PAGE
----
Chinese President Xi Calls For Restraint Over North Korea

South Korean President Moon Jae-in is heading to neighboring China on Wednesday on his first state visit to the Asian powerhouse, where he will hold talks with Chinese President Xi Jinping and other high-ranking officials.    

Moon and Xi last met on the sidelines of this year's ASEAN summit, which took place in November in the Philippines' capital Manila.

The South Korean leader's four-day China trip comes at a time of heightened tensions in Northeast Asia due to Pyongyang's advancing nuclear and missile programs.

On November 29, North Korea's reclusive regime led by dictator Kim Jong Un demonstrated its ability to target large parts of the US mainland by testing its Hwasong-15 ICBM, which the North claimed could deliver a "super-large heavy warhead" anywhere on the US mainland.

During his election campaign, Moon called for rapprochement and negotiations with Kim's regime. But it appears he's now changed his stance and is backing US President Donald Trump's strategy of imposing ever stringent sanctions and hardship on Pyongyang - even to the displeasure of China.

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Furious row  

Ties between Seoul and Beijing have also suffered in recent months due to a furious row over the deployment of the US-made Terminal High Altitude Area Defense (THAAD) anti-missile system on South Korean soil.

China's anger at THAAD's deployment in the South is related to its fear that the system's powerful radar can gaze deep into China and compromise its military capabilities.

The dispute derailed trade and investment relations between South Korea and China, denting the South's economic growth and hurting its businesses.

The Asan Institute for Policy Studies, a Seoul-based think tank, estimates that the retaliatory measures imposed by Beijing have caused losses worth around $7.5 billion (€6.4 billion) to South Korean firms.

Wang Jiangyu, a Korea expert and associate professor at the National University of Singapore, describes the dispute surrounding THAAD as "a historic event," something that had never occurred in bilateral relations. "These were always good and stable; there was no strategic conflict between them," he said.

But South Korea reached an agreement with China in late October that they would normalize exchanges and move past the dispute over THAAD.

In Beijing, Moon and Xi will discuss ways to "peacefully resolve the North Korea crisis," South Korea's presidential Blue House said. At the same time, however, it made clear that there will be neither a press conference nor a joint statement by the two heads of state. This has to do with the divergent positions on the deployment of THAAD, according to government sources in Seoul.

In a tough spot

Moon currently finds himself in a tricky position. On the one hand, he doesn't want to annoy his American allies; on the other, he wants to restore normal relations with China.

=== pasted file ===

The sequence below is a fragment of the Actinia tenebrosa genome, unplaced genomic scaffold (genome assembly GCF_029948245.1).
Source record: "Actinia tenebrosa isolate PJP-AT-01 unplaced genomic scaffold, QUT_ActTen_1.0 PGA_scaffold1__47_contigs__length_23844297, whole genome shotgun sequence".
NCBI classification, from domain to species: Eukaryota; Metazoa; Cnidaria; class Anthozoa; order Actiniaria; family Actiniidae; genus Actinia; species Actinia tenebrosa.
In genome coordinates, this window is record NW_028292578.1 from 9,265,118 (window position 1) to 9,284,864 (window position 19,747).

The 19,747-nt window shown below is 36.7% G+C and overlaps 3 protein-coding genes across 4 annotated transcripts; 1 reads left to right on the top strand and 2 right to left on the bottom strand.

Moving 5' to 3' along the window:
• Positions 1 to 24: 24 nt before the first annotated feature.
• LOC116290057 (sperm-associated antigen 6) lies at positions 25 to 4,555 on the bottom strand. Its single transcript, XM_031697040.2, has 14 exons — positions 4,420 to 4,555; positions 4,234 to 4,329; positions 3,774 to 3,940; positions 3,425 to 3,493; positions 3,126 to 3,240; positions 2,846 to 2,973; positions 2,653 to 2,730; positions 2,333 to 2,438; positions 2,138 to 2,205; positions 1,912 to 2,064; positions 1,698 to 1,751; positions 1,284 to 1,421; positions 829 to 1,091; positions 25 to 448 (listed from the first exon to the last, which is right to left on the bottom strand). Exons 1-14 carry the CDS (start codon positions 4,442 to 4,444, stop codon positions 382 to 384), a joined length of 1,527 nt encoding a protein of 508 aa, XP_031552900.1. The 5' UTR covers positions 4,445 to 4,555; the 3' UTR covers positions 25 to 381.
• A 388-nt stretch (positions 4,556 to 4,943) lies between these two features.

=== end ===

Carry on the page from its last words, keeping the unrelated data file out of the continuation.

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"In Washington, many have interpreted this as a weakness of Moon," said Andray Abrahamian, a Korea expert and visiting scholar at the Washington-based Center for Strategic and International Studies, a think tank. From the South Korean point of view, he noted, it's extremely important to find a way out of the Chinese sanctions, not least because of Trump's threats to terminate the Korea-US free trade agreement.

Moon faces "a tightrope act" and his actions would probably fail to satisfy any of the two major powers completely, the expert said. "Moon is also trying to find new business partners in the ASEAN region to reduce over-reliance on China," Abrahamian pointed out. At present, a quarter of South Korea's total foreign trade is with China.

Observers remain skeptical as to whether the Moon-Xi meeting can lead to progress in resolving the North Korean problem.

A minor player?

"The North Korean crisis is primarily a subject between the People's Republic of China and the United States," said Wang Jiangyu. South Korea plays only a minor role, although it must bear the consequences for everything that happens on the Korean Peninsula, the expert added. 

China and South Korea, he noted, could do little more than reemphasize that war is not a solution. "China and the US still don't seem to be ready to cooperate on the North Korea issue."

Read more: 

- Why North Korea's latest ICBM launch is an opportunity

- Trump 'furious' over Seoul's North Korea 'appeasement'

"In the West, the influence of China on North Korea is overestimated. Ultimately, Kim Jong Un wants to negotiate only with the US," says Kim Hong-gul, son of the late South Korean President Kim Dae-jung, whose legacy remains a source of controversy in South Korea.

During his presidency, Kim Dae-jung initiated the inter-Korean rapprochement process and met with the then dictator Kim Jung Il. Kim Dae-jung even received a Nobel Prize for his efforts to achieve peace.

Kim Hong-gul is one of only a few South Koreans who have met the North's current leader Kim Jong Un. 

"Moon's calls for China to put more pressure on North Korea would be meaningless," said Kim Hong-gul. "Beijing will not allow a collapse of the North Korean regime because it would be against its interests," he argued.